Why is cancer the top cause of death for Latinos? To unpack this question, Dr. Amelie G. Ramirez of Salud America! at UT Health San Antonio hosted the 4th biennial Advancing the Science of Cancer in Latinos conference on Feb. 21-23, 2024, in San Antonio, Texas. Advancing the Science of Cancer in Latinos drew 280 researchers, doctors, leaders, patient advocates, and students for an open dialogue on Latino cancer. Discussion covered new research advances on clinical best practices, effective community interventions, system-change advocacy, and professional training to eliminate cancer disparities in Latinos. “Advancing the Science of Cancer in Latinos is where we can come together and find equitable solutions for cancer prevention, treatment, and survivorship among Latinos,” ...

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Salud America! Team Member Wins Hackathon on Cancer Data!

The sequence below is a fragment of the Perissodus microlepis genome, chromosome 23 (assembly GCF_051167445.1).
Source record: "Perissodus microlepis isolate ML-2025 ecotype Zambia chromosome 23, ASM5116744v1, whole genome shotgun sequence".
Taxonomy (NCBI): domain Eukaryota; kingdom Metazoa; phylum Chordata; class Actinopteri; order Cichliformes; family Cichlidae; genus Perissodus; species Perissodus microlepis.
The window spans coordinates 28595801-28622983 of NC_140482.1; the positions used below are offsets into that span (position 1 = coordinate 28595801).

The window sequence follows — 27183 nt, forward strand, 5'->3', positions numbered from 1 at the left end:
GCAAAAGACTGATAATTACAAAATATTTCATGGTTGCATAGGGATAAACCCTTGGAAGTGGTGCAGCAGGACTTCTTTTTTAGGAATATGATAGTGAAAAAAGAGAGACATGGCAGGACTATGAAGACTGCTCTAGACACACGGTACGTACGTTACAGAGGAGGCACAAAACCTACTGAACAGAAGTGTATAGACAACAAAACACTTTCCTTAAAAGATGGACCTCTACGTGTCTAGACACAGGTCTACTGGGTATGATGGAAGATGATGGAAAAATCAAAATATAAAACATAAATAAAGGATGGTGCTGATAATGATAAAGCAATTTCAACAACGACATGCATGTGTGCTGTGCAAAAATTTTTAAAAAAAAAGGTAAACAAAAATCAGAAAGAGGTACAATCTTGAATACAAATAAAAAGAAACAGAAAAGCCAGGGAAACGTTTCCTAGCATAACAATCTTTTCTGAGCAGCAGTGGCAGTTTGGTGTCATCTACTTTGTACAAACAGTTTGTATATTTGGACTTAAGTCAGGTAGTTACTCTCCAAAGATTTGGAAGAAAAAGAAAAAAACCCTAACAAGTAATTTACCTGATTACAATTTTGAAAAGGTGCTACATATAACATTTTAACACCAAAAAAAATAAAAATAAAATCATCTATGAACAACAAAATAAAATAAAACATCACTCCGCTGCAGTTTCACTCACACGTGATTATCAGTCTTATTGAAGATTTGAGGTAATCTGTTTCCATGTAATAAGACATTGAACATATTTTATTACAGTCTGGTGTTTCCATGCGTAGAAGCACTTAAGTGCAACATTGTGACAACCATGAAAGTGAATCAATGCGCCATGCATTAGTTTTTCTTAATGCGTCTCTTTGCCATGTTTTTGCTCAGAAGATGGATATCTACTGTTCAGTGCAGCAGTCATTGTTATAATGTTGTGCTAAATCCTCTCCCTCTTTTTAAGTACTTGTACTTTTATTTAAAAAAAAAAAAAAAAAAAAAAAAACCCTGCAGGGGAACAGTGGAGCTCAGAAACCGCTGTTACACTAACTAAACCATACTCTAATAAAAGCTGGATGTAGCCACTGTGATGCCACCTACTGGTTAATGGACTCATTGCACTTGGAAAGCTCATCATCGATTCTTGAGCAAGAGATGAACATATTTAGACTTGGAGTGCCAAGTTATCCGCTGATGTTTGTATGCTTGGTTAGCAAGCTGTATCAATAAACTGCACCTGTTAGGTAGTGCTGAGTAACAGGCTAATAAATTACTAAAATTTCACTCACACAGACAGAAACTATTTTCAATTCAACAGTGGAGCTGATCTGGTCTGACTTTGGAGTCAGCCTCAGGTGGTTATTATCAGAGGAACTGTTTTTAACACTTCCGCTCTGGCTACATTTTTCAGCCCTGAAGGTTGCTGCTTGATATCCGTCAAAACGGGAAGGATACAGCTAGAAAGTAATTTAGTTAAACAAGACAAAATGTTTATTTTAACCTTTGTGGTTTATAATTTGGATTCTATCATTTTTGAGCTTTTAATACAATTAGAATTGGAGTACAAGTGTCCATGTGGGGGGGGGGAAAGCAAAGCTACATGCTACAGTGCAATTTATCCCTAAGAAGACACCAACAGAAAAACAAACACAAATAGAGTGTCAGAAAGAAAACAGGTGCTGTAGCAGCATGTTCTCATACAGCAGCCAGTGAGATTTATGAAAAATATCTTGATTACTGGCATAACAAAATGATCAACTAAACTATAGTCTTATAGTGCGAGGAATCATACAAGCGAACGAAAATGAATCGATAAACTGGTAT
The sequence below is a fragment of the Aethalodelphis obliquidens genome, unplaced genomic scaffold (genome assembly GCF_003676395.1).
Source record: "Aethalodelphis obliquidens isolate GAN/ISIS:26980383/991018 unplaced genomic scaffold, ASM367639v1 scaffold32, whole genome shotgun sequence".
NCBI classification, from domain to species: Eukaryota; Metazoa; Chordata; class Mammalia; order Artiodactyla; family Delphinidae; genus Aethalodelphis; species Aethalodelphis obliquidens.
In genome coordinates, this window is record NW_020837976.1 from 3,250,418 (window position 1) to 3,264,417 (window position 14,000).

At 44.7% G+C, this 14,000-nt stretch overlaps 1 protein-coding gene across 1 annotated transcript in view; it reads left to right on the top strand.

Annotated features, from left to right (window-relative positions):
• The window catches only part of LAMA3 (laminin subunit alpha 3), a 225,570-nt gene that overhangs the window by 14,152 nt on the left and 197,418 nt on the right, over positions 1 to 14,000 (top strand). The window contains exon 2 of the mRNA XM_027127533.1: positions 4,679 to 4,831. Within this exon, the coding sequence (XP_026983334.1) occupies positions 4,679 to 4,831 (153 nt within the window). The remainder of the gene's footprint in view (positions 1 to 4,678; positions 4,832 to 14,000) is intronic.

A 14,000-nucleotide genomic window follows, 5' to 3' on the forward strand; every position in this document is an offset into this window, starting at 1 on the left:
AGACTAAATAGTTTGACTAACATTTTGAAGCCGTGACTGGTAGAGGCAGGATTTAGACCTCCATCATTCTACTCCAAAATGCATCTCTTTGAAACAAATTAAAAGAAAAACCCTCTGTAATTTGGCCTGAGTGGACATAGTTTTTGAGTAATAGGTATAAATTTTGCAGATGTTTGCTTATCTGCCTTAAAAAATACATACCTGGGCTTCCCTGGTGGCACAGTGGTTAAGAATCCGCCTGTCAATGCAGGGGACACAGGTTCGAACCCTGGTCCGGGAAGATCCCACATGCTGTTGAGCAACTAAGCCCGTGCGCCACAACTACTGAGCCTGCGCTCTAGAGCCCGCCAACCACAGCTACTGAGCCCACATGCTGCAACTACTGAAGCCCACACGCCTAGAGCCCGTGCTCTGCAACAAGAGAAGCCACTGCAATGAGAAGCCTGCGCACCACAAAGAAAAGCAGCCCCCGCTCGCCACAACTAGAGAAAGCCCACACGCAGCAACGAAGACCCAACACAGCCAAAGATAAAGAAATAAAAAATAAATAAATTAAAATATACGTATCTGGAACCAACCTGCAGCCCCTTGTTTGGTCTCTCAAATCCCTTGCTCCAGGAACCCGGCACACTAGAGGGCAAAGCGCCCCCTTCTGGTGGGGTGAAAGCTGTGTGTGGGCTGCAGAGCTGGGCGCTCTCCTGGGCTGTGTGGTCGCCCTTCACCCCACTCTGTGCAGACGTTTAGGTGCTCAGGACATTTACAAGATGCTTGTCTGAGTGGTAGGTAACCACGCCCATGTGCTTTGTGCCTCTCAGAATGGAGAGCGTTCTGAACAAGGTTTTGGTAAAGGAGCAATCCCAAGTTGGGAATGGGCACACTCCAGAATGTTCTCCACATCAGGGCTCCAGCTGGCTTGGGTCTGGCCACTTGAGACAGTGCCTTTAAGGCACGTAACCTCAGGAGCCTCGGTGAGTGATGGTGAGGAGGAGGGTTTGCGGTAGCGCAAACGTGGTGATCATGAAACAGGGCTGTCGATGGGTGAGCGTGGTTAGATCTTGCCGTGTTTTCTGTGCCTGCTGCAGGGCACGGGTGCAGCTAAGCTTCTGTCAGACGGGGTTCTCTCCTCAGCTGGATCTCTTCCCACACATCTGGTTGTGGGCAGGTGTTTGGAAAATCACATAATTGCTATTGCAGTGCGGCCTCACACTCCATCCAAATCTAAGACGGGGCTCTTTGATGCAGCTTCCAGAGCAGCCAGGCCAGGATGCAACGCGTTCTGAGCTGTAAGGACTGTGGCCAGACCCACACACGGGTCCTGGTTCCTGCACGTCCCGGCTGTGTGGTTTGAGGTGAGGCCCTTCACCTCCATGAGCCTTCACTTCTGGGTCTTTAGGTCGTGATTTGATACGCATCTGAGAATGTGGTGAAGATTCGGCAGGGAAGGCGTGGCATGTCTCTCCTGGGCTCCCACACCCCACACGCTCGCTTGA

Edgar Munoz of IHPR Salud America UT Health San Antonio Hackathon cancer data

Edgar Muñoz, a statistician at Salud America! at the Institute for Health Promotion Research (IHPR) at UT Health San Antonio, has won the Hackathon at VCU Massey Cancer Center's first-ever Catchment Area Data Conference on Dec. 7-9, 2023! The conference brought together data experts from U.S. cancer centers. Attendees shared best practices in data collection, handling, dissemination, and utilization, while exploring policies and methodologies to advance cancer center catchment area analytics and community engagement. For the Hackathon, Muñoz showcased the CancerClarity app (try it here) with his teammates, Alex VanHelene of Rhode Island Hospital and Nuen Tsang Yang of UC Davis Comprehensive Cancer Center. The CancerClarity app offers users an interactive exploration of ...

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What Would Happen If More People Got Cancer Screenings?